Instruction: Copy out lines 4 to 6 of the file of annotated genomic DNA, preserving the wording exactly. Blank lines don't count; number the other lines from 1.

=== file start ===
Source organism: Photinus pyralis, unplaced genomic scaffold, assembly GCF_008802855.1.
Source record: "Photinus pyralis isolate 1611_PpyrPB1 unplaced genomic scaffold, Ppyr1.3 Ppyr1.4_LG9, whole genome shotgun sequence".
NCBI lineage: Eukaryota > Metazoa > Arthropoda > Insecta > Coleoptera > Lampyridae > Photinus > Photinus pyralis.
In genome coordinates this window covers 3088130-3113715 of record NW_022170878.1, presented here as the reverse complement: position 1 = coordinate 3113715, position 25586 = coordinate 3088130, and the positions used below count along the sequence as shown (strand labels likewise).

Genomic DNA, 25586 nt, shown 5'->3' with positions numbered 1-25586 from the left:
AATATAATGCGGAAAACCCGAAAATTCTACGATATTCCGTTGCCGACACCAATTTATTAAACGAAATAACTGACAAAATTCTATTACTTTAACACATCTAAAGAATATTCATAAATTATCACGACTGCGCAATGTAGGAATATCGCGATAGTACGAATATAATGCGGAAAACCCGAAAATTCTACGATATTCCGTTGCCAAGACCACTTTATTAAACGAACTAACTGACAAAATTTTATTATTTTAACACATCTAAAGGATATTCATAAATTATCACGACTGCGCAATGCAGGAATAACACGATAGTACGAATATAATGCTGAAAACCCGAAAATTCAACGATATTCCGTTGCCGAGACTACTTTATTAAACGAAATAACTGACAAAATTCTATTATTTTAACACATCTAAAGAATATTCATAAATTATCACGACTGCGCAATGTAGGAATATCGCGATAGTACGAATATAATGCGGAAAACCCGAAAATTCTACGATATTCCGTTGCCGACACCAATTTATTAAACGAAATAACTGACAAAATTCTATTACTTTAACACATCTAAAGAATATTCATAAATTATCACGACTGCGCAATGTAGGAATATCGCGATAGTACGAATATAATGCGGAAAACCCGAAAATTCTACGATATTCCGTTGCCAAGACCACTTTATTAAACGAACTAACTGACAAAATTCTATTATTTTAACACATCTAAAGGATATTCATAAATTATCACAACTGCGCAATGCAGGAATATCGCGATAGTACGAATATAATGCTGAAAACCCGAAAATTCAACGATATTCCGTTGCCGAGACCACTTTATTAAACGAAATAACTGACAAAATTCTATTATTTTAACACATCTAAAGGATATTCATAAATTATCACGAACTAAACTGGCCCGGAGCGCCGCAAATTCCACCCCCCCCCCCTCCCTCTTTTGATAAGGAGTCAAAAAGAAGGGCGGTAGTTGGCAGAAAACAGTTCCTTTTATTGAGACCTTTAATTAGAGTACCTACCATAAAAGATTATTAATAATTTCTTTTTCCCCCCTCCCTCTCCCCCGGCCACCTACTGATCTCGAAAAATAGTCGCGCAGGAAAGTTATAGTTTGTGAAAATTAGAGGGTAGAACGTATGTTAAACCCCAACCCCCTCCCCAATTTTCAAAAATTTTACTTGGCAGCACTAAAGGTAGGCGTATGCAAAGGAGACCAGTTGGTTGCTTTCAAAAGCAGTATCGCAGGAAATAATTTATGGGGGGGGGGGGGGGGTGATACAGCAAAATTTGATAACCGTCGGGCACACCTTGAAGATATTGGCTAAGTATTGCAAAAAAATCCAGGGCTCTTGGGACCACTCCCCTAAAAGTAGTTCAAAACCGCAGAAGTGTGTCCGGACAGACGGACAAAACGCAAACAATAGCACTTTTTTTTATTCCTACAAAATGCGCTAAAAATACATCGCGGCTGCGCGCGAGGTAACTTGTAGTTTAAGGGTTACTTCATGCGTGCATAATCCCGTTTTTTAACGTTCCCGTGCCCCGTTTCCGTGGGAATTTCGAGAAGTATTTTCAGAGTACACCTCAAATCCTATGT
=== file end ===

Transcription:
In genome coordinates this window covers 3088130-3113715 of record NW_022170878.1, presented here as the reverse complement: position 1 = coordinate 3113715, position 25586 = coordinate 3088130, and the positions used below count along the sequence as shown (strand labels likewise).

Genomic DNA, 25586 nt, shown 5'->3' with positions numbered 1-25586 from the left:
AATATAATGCGGAAAACCCGAAAATTCTACGATATTCCGTTGCCGACACCAATTTATTAAACGAAATAACTGACAAAATTCTATTACTTTAACACATCTAAAGAATATTCATAAATTATCACGACTGCGCAATGTAGGAATATCGCGATAGTACGAATATAATGCGGAAAACCCGAAAATTCTACGATATTCCGTTGCCAAGACCACTTTATTAAACGAACTAACTGACAAAATTTTATTATTTTAACACATCTAAAGGATATTCATAAATTATCACGACTGCGCAATGCAGGAATAACACGATAGTACGAATATAATGCTGAAAACCCGAAAATTCAACGATATTCCGTTGCCGAGACTACTTTATTAAACGAAATAACTGACAAAATTCTATTATTTTAACACATCTAAAGAATATTCATAAATTATCACGACTGCGCAATGTAGGAATATCGCGATAGTACGAATATAATGCGGAAAACCCGAAAATTCTACGATATTCCGTTGCCGACACCAATTTATTAAACGAAATAACTGACAAAATTCTATTACTTTAACACATCTAAAGAATATTCATAAATTATCACGACTGCGCAATGTAGGAATATCGCGATAGTACGAATATAATGCGGAAAACCCGAAAATTCTACGATATTCCGTTGCCAAGACCACTTTATTAAACGAACTAACTGACAAAATTCTATTATTTTAACACATCTAAAGGATATTCATAAATTATCACAACTGCGCAATGCAGGAATATCGCGATAGTACGAATATAATGCTGAAAACCCGAAAATTCAACGATATTCCGTTGCCGAGACCACTTTATTAAACGAAATAACTGACAAAATTCTATTATTTTAACACATCTAAAGGATATTCATAAATTATCACGAACTAAACTGGCCCGGAGCGCCGCAAATTCCACCCCCCCCCCCTCCCTCTTTTGATAAGGAGTCAAAAAGAAGGGCGGTAGTTGGCAGAAAACAGTTCCTTTTATTGAGACCTTTAATTAGAGTACCTACCATAAAAGATTATTAATAATTTCTTTTTCCCCCCTCCCTCTCCCCCGGCCACCTACTGATCTCGAAAAATAGTCGCGCAGGAAAGTTATAGTTTGTGAAAATTAGAGGGTAGAACGTATGTTAAACCCCAACCCCCTCCCCAATTTTCAAAAATTTTACTTGGCAGCACTAAAGGTAGGCGTATGCAAAGGAGACCAGTTGGTTGCTTTCAAAAGCAGTATCGCAGGAAATAATTTATGGGGGGGGGGGGGGGGTGATACAGCAAAATTTGATAACCGTCGGGCACACCTTGAAGATATTGGCTAAGTATTGCAAAAAAATCCAGGGCTCTTGGGACCACTCCCCTAAAAGTAGTTCAAAACCGCAGAAGTGTGTCCGGACAGACGGACAAAACGCAAACAATAGCACTTTTTTTTATTCCTACAAAATGCGCTAAAAATACATCGCGGCTGCGCGCGAGGTAACTTGTAGTTTAAGGGTTACTTCATGCGTGCATAATCCCGTTTTTTAACGTTCCCGTGCCCCGTTTCCGTGGGAATTTCGAGAAGTATTTTCAGAGTACACCTCAAATCCTATGT